AFP — Beijing hit out Friday at Canada for banning two Chinese telecoms giants from Canadian 5G networks, calling Ottawa’s security concerns “groundless”, while Huawei said barring its services was a “political decision”.
Canada’s long-awaited measure on Thursday follows the United States and other key allies, and comes on the heels of a diplomatic row between Ottawa and Beijing over the detention of a senior Huawei executive on a US warrant, which has now been resolved.
The United States has warned of the security implications of giving Chinese tech companies access to telecommunications infrastructure that could be used for state espionage.
Along with Huawei, Chinese telecoms firm ZTE was also banned.
“China is firmly opposed to this and will conduct a comprehensive and serious assessment,” foreign ministry spokesman Wang Wenbin told reporters in response to the 5G block.
“The Canadian side has excluded these Chinese companies from the Canadian market under the pretext of groundless security risks and without any solid evidence.”
He added that Beijing would “take all necessary measures” to protect Chinese companies.
“This move runs counter to market economy principles and free trade rules,” he said, accusing the Canadian government of “seriously damaging the legitimate rights and interests of Chinese companies.”
Huawei called the ban “an unfortunate political decision” that cannot be justified on national security grounds.
“Huawei Canada is disappointed by the Canadian government’s decision,” the company’s Canadian subsidiary said in an email to AFP. “This is an unfortunate political decision that has nothing to do with cyber security or any of the technologies in question.”
It said that Huawei hardware and software has been “routinely and closely scrutinised” by the Canadian government and its security agencies, and to date there have been “zero security incidents caused by Huawei equipment”.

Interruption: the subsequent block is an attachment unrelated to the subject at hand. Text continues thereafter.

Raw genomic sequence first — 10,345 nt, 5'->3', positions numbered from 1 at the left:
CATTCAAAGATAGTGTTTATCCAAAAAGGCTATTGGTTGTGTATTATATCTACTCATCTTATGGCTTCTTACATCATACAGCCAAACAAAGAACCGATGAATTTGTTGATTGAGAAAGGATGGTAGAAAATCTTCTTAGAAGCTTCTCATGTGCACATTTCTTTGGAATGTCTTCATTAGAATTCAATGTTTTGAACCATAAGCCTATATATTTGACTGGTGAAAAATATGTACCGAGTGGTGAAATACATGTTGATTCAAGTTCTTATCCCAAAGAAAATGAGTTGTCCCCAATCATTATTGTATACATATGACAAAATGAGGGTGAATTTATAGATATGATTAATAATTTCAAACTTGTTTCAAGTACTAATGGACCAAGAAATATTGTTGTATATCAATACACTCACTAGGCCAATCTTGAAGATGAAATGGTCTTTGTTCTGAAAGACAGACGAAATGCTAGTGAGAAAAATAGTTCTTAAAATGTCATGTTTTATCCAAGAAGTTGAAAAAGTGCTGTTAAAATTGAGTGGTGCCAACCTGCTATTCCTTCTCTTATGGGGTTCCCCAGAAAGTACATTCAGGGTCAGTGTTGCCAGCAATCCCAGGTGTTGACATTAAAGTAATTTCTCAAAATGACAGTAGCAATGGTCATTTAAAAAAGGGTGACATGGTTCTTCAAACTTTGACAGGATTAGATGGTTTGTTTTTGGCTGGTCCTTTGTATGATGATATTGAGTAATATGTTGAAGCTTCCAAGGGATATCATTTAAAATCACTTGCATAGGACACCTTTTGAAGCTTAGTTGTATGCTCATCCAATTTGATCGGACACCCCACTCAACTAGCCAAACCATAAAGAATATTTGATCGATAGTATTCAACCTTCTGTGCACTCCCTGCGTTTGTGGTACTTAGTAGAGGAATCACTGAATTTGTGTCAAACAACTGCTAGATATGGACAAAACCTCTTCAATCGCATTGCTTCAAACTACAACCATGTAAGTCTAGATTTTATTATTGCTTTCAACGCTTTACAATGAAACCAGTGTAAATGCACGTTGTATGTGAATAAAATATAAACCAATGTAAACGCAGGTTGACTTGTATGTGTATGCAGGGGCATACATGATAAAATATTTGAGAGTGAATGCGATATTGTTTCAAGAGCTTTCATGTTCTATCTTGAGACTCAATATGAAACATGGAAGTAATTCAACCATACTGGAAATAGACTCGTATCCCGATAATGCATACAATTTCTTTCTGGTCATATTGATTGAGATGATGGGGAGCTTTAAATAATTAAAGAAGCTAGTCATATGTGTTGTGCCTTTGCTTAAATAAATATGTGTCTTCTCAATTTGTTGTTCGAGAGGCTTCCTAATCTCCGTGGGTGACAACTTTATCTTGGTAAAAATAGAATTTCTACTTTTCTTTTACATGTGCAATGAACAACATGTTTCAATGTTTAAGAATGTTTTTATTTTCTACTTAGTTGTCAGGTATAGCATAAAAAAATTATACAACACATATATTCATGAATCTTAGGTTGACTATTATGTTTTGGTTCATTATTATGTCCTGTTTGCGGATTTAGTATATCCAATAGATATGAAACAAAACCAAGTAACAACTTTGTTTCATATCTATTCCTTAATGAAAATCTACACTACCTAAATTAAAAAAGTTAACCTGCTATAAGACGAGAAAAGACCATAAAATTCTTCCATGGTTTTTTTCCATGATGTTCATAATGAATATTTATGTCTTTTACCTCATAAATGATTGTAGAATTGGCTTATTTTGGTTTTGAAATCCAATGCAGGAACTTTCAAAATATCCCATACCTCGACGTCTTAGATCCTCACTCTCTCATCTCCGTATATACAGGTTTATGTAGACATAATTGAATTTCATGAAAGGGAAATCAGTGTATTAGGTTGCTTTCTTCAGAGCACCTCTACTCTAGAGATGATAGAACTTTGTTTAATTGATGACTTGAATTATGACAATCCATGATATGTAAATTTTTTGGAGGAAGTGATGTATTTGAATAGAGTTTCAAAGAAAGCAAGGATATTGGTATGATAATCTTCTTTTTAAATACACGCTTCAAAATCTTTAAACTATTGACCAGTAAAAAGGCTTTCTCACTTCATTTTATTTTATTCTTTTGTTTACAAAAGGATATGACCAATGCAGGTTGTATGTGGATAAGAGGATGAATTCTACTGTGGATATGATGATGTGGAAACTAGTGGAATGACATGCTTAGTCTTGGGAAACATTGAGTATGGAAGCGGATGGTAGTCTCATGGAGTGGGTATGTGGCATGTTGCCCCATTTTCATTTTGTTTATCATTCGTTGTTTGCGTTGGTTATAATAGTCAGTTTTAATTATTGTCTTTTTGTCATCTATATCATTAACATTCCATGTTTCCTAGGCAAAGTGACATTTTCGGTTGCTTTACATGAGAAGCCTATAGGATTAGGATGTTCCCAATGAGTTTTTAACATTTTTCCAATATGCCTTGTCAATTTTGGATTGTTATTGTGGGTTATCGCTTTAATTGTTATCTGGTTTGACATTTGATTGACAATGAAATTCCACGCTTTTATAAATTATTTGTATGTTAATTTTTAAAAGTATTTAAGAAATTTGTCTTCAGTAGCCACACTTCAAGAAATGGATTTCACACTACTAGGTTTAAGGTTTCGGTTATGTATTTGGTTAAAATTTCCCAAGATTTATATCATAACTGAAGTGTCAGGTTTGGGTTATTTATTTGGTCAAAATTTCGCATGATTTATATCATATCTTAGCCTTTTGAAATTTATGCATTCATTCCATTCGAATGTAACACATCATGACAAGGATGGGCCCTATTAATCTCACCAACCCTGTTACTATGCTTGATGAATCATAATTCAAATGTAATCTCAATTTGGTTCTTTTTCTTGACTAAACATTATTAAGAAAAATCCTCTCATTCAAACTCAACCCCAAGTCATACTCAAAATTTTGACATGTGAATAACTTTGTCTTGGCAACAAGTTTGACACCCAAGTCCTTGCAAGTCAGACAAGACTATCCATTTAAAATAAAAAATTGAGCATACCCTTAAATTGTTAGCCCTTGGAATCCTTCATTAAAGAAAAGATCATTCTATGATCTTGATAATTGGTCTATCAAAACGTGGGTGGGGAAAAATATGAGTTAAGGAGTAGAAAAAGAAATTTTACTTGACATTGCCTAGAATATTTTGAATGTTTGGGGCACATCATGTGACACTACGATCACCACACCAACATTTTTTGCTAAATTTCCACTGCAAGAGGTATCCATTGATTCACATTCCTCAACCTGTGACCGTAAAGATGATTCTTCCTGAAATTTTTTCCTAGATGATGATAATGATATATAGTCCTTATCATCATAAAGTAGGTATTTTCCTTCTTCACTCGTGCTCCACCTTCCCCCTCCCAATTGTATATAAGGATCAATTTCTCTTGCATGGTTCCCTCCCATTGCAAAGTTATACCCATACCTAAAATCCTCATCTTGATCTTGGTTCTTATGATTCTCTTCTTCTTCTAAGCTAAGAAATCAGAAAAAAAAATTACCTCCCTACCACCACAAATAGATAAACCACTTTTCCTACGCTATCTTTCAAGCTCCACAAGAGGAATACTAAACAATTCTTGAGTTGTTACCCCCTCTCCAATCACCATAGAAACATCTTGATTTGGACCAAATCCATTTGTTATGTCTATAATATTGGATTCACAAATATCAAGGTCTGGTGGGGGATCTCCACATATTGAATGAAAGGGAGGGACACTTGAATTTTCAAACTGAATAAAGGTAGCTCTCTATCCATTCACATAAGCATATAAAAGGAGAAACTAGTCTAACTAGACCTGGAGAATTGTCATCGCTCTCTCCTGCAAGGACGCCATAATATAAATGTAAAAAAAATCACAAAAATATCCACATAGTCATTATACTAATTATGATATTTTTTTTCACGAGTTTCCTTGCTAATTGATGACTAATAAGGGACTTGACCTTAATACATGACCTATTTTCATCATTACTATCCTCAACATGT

Canada had been reviewing the 5G technology and network access for several years, repeatedly delaying a decision that was first expected in 2019.
It remained silent on the telecoms issue after China jailed two Canadians — diplomat Michael Kovrig and businessman Michael Spavor — in what observers believed was in retaliation for the arrest of Huawei chief financial officer Meng Wangzhou in Vancouver in December 2018 at the request of the United States.
All three were released in September 2021 after Meng reached a deal with US prosecutors on the fraud charges, ending her extradition fight.
But Canadian Industry Minister Francois-Philippe Champagne made the 5G announcement on Thursday, citing the “intention to prohibit the inclusion of Huawei and ZTE products and services in Canada’s telecommunication systems”.
Champagne said Canadian telecommunications companies “will not be permitted to include in their networks products or services that put our national security at risk”.
“Providers who already have this equipment installed will be required to cease its use and remove it,” he said.
– ‘Hostile actors’ –
Huawei already supplies some Canadian telecommunications firms with 4G equipment.
Most, if not all, had held off using Huawei in their fifth-generation (5G) wireless networks that deliver speedier online connections with greater data capacity. Others have looked to other suppliers while Ottawa hemmed and hawed.
Canadian Public Safety Minister Marco Mendicino warned Thursday of “many hostile actors who are ready to exploit vulnerabilities” in telecom networks.
The United States, Australia, Britain, New Zealand, Japan and Sweden have already blocked or restricted the use of Huawei technology in their 5G networks.
The US government considers Huawei a potential security threat due to the background of its founder and CEO Ren Zhengfei, a former Chinese army engineer who is Meng’s father.
The US State Department on Friday welcomed Canada’s decision.
Concerns about Huawei escalated as the firm rose to become the world leader in telecoms networking equipment and one of the top smartphone manufacturers.
Beijing also passed a law in 2017 obliging Chinese companies to assist the government in matters of national security.
The decision could prove to be “a major expense for Canada,” Kendra Schaefer, tech policy researcher at consultancy Trivium China, told AFP.
“Not only have local telecom providers already invested… in Huawei equipment, but additionally they are going to go back and have to rip out everything they’ve already installed,” she added.